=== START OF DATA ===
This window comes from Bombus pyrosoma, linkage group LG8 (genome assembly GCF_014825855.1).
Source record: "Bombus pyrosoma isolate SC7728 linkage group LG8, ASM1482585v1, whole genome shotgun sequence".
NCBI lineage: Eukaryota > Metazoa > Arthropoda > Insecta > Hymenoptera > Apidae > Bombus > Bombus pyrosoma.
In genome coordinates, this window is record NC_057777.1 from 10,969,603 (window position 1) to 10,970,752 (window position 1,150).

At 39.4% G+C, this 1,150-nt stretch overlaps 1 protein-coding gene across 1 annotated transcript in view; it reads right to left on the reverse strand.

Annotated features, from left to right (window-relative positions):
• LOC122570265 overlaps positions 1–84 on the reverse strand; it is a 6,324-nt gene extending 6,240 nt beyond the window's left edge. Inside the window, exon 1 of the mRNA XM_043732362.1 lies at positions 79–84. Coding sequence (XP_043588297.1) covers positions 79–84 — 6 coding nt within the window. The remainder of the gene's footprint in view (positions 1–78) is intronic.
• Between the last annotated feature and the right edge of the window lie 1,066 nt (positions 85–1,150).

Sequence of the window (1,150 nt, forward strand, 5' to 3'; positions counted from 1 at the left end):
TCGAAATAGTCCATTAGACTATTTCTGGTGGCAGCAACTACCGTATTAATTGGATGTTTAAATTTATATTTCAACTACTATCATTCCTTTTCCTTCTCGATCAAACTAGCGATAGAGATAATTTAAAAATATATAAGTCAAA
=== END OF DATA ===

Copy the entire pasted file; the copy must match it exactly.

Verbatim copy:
This window comes from Bombus pyrosoma, linkage group LG8 (genome assembly GCF_014825855.1).
Source record: "Bombus pyrosoma isolate SC7728 linkage group LG8, ASM1482585v1, whole genome shotgun sequence".
NCBI lineage: Eukaryota > Metazoa > Arthropoda > Insecta > Hymenoptera > Apidae > Bombus > Bombus pyrosoma.
In genome coordinates, this window is record NC_057777.1 from 10,969,603 (window position 1) to 10,970,752 (window position 1,150).

At 39.4% G+C, this 1,150-nt stretch overlaps 1 protein-coding gene across 1 annotated transcript in view; it reads right to left on the reverse strand.

Annotated features, from left to right (window-relative positions):
• LOC122570265 overlaps positions 1–84 on the reverse strand; it is a 6,324-nt gene extending 6,240 nt beyond the window's left edge. Inside the window, exon 1 of the mRNA XM_043732362.1 lies at positions 79–84. Coding sequence (XP_043588297.1) covers positions 79–84 — 6 coding nt within the window. The remainder of the gene's footprint in view (positions 1–78) is intronic.
• Between the last annotated feature and the right edge of the window lie 1,066 nt (positions 85–1,150).

Sequence of the window (1,150 nt, forward strand, 5' to 3'; positions counted from 1 at the left end):
TCGAAATAGTCCATTAGACTATTTCTGGTGGCAGCAACTACCGTATTAATTGGATGTTTAAATTTATATTTCAACTACTATCATTCCTTTTCCTTCTCGATCAAACTAGCGATAGAGATAATTTAAAAATATATAAGTCAAA